Featured Research

from universities, journals, and other organizations

Some corals like it hot: Heat stress may help coral reefs survive climate change

Date:
March 30, 2012
Source:
University of British Columbia
Summary:
Scientists working in the central Pacific have discovered that coral which has survived heat stress in the past is more likely to survive it in the future. The study paves the way towards an important road map on the impacts of ocean warming, and will help scientists identify the habitats and locations where coral reefs are more likely to adapt to climate change.

Scientists working in the central Pacific have discovered that coral which has survived heat stress in the past is more likely to survive it in the future.
Credit: © Richard30d / Fotolia

A team of international scientists working in the central Pacific has discovered that coral which has survived heat stress in the past is more likely to survive it in the future.

Related Articles


The study, published March 30 in the journal PLoS ONE, paves the way towards an important road map on the impacts of ocean warming, and will help scientists identify the habitats and locations where coral reefs are more likely to adapt to climate change.

"We're starting to identify the types of reef environments where corals are more likely to persist in the future," says study co-author Simon Donner, an assistant professor in UBC's Department of Geography and organizer of the field expedition. "The new data is critical for predicting the future for coral reefs, and for planning how society will cope in that future."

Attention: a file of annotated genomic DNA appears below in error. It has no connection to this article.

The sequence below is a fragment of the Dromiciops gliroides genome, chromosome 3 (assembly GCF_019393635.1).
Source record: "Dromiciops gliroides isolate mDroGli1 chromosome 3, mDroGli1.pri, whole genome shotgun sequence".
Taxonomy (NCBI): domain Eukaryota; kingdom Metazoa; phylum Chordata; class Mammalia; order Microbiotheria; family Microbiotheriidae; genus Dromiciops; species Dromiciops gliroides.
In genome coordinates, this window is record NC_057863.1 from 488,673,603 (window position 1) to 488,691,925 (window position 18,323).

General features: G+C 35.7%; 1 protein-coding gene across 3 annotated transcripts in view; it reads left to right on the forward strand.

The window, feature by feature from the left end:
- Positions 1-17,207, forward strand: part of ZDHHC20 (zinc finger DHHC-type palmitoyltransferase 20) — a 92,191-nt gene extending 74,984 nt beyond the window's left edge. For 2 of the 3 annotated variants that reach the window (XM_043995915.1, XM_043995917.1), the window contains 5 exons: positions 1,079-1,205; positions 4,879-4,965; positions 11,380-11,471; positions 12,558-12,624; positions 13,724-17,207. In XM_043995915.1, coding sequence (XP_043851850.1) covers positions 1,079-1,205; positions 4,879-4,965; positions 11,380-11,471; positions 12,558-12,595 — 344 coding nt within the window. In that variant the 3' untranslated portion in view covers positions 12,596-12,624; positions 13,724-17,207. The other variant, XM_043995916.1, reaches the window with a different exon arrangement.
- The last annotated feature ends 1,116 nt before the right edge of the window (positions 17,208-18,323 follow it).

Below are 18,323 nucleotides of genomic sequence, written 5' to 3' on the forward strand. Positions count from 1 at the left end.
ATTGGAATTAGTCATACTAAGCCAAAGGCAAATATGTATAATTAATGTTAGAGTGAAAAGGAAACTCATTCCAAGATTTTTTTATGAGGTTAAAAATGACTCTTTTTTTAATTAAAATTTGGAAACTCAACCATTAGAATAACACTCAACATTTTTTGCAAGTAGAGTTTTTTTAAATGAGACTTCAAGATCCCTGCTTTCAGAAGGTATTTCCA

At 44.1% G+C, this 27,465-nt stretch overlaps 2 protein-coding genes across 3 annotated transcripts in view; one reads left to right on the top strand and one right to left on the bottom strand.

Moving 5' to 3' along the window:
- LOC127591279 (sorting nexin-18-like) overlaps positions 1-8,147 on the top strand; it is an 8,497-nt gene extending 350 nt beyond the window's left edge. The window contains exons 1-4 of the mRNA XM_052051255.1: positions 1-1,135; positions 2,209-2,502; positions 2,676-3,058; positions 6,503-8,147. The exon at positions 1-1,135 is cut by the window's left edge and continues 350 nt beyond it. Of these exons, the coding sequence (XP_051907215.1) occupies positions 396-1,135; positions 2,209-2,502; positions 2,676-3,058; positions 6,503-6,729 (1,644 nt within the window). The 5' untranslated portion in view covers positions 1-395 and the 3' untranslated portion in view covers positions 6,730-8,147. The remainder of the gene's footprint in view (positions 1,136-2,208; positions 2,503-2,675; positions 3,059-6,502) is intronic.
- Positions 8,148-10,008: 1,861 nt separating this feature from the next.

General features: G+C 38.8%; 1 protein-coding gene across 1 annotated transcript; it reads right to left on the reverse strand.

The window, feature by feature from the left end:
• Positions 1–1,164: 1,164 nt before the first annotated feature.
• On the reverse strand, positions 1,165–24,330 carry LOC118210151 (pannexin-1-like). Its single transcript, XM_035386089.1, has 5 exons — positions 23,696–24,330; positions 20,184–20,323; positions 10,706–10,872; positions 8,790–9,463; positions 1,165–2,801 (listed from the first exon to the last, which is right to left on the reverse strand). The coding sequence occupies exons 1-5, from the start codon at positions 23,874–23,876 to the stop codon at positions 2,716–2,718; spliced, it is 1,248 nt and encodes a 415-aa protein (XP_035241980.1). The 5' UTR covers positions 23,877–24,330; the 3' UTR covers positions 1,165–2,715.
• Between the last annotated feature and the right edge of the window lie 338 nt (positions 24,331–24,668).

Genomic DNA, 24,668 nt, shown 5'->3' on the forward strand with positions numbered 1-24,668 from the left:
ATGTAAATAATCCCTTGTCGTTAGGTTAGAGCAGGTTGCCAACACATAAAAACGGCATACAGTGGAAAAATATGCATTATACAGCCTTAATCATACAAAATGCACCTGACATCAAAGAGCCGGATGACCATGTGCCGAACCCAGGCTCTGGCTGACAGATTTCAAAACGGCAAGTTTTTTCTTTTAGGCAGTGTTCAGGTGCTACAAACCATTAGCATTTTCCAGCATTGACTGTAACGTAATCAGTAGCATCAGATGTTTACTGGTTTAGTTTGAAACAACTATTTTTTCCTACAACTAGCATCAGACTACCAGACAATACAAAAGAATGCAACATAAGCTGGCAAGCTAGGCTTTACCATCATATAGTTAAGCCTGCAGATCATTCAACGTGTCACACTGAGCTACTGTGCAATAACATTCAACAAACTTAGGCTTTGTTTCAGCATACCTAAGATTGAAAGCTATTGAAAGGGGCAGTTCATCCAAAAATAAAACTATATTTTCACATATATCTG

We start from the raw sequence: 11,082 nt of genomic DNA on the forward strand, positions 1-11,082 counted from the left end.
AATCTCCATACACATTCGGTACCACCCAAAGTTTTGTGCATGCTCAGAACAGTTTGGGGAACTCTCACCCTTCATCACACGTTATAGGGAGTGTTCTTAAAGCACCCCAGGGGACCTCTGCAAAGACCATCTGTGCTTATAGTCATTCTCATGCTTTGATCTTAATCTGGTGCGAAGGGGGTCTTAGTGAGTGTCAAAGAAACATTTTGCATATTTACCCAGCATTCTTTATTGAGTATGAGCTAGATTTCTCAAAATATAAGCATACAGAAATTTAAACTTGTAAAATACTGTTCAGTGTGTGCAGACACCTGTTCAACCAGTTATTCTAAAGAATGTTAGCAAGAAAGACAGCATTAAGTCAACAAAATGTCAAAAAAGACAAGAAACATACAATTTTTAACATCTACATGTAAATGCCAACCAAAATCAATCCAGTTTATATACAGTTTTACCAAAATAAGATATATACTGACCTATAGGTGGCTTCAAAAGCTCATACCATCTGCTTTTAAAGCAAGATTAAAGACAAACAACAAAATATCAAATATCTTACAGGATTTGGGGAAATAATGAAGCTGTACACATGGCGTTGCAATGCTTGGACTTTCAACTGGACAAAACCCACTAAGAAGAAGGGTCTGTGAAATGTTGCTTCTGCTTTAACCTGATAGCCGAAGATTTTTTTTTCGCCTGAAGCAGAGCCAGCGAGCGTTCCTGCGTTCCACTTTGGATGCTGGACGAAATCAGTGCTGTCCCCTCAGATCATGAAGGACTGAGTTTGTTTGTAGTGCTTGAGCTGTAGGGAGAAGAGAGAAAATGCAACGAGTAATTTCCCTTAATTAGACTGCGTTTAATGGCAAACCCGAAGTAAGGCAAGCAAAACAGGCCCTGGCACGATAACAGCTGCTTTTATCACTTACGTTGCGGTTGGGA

When water temperatures get too hot, the tiny algae that provides coral with its colour and major food source is expelled. This phenomenon, called coral bleaching, can lead to the death of corals.

With sea temperatures in the tropics forecast to rise by 1-3 degrees Celsius by the end of the century, the researchers say coral reefs may be better able to withstand the expected rise in temperature in locations where heat stress is naturally more common. This will benefit the millions of people worldwide who rely on coral reefs for sustenance and livelihoods, they say.

"Until recently, it was widely assumed that coral would bleach and die off worldwide as the oceans warm due to climate change," says lead author Jessica Carilli, a post-doctoral fellow in Australian Nuclear Science and Technology Organisation's (ANSTO) Institute for Environmental Research. "This would have very serious consequences, as loss of live coral -- already observed in parts of the world -- directly reduces fish habitats and the shoreline protection reefs provide from storms."

Caralli and Donner conducted the study in May 2010 in the Pacific island nation of Kiribati, near the equator. Kiribati's climate is useful for testing theories about past climate experience because its corals are pounded by El Niño-driven heat waves, while corals on the islands farther from the equator are less affected.

The researchers analyzed coral skeletal growth rates and tissue fat stores to compare how corals from different regions responded to two recent coral bleaching events in 2004 and 2009.

Donner has conducted field research in Kiribati since 2005 and will return this year to conduct follow-up research with the local government. He says the findings suggest that Marine Protected Areas -- conservation areas designed to protect marine life from stressors like fishing -- may be more effective in areas with naturally variable water temperatures.

The research delivers mixed news for Australia's Great Barrier Reef, because the reef stretches over such massive distances; some areas have stable temperatures and some do not. The findings support previous laboratory and observational studies from other regions, suggesting they can be widely applied.

Planning is now underway for potential future studies of coral in areas of the world that have not experienced significant historical changes in water temperatures.